9. You cannot reliably predict when an individual with depression might attempt suicide. Many depressed individuals will discuss their thoughts of suicide if you ask, while others will not. Many who attempt suicide will never mention it to anyone beforehand. They often don’t want to be a burden on their loved ones. Many fear that by asking a loved one if they have or are considering suicide, will “put the idea in their head.” Believe me, you won’t be putting the idea in their mind, and being willing to discuss such a heavy topic may provide the very help they need.
10. Your depressed loved one needs to know they are still loved, valued, accepted, and not alone. While you may not be able to relate to depression, your depressed loved one needs to know that your opinion of him or her has not changed as a result of their condition. Above all, communicate your love and acceptance. Convey that there is hope!
When someone is struggling with depression
Depression is a painful, lonely disorder. Just like you don’t have to be personally acquainted to help someone who is going through cancer, you don’t have to be personally acquainted to help someone struggling with depression.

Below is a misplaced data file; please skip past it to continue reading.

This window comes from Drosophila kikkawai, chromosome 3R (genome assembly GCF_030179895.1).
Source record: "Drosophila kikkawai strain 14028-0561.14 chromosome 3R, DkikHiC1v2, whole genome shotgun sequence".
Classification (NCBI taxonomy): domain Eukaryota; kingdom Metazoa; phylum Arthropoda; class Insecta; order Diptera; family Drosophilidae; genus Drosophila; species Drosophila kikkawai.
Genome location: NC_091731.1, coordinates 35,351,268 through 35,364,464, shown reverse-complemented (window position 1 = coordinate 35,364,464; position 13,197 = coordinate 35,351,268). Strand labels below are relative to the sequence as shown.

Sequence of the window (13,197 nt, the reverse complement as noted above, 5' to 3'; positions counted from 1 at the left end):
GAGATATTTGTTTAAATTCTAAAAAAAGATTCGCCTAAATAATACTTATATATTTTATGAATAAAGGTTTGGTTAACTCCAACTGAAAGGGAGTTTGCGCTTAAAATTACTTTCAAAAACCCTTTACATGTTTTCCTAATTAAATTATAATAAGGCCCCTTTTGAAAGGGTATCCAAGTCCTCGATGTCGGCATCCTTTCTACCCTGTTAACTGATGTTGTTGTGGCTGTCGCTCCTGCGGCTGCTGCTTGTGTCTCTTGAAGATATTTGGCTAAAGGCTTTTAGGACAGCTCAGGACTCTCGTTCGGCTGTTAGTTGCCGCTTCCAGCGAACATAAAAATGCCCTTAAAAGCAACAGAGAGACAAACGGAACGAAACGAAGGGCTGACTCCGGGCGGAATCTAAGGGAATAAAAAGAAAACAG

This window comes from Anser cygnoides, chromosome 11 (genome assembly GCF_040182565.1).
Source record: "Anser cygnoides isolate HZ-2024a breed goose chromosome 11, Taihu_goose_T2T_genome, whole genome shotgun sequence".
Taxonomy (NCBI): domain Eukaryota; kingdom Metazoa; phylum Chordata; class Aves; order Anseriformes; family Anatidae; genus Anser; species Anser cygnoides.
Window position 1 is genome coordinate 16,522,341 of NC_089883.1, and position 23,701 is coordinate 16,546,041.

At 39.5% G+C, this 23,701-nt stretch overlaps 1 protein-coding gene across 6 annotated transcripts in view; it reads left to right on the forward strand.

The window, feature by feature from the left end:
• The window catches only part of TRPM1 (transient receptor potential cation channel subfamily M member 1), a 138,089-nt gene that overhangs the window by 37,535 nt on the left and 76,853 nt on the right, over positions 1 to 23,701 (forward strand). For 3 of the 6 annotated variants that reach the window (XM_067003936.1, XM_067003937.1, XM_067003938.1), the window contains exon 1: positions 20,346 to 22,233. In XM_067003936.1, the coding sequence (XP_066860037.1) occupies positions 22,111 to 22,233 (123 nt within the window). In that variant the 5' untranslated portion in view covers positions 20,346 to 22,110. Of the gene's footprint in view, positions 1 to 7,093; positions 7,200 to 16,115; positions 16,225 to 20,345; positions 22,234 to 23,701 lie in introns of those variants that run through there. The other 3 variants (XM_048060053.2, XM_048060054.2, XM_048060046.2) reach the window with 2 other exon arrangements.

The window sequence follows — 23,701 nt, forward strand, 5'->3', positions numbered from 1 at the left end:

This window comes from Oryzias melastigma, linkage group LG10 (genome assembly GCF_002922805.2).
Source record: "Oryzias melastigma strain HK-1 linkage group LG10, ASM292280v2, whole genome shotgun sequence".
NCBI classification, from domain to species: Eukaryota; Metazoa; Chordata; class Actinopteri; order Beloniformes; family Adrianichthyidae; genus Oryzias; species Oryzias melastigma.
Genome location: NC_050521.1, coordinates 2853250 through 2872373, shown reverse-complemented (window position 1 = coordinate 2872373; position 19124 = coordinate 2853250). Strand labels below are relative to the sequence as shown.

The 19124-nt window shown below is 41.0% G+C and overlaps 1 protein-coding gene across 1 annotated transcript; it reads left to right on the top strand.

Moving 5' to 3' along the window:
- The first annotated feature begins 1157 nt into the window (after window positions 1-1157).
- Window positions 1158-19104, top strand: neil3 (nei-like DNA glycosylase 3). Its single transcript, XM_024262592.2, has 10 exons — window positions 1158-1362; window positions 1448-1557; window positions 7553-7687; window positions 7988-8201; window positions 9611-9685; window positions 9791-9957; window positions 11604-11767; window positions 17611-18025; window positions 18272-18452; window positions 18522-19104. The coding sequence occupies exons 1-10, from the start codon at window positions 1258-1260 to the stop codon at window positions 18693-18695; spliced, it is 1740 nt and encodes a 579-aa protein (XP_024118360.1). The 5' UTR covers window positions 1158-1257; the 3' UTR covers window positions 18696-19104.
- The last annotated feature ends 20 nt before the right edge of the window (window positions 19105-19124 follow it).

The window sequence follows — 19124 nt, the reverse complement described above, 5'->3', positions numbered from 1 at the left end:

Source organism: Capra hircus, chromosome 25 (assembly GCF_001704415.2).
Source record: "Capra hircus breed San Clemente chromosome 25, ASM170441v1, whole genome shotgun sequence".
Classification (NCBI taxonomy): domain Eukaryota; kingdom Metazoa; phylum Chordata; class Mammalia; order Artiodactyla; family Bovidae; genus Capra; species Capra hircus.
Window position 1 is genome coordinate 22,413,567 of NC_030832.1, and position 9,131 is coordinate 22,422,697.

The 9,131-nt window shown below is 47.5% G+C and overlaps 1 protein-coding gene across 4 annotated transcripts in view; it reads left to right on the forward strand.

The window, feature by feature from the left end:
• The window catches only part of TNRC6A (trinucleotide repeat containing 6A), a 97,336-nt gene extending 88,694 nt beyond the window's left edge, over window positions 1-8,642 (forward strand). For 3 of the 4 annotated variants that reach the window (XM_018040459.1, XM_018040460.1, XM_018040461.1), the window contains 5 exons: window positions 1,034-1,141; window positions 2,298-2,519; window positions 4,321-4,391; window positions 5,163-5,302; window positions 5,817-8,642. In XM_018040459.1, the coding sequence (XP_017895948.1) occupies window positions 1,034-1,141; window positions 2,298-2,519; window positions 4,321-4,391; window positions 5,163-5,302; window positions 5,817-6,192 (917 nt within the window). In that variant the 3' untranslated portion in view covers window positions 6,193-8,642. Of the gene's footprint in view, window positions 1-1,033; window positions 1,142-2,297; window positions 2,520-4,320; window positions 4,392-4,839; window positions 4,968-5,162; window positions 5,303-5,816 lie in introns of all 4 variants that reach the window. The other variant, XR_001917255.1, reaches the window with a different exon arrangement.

Will you be a lifeline for someone today?
Depression doesn’t have to become a permanent part of life.
There is hope.
Hope Prevails: Insights From a Doctor’s Personal Journey Through Depression and the companion Hope Prevails Bible Study help the reader understand how depression comes to be, recover their joy, reclaim their peace, and re-establish their true identity, while knowing their worth, remembering their secure destiny, and being confident that nothing separates them from God’s love.
“As a counselor, I have read many books on depression, but I have never read a book that deals with the spiritual aspect of healing as thoroughly as does Hope Prevails. Dr. Bengtson draws from her own personal journey as well as her professional experience. I highly recommend this book for anyone who has tasted the pain of depression or knows a friend who is depressed.” ~ Gary Chapman, Ph.D., Author of The 5 Love Languages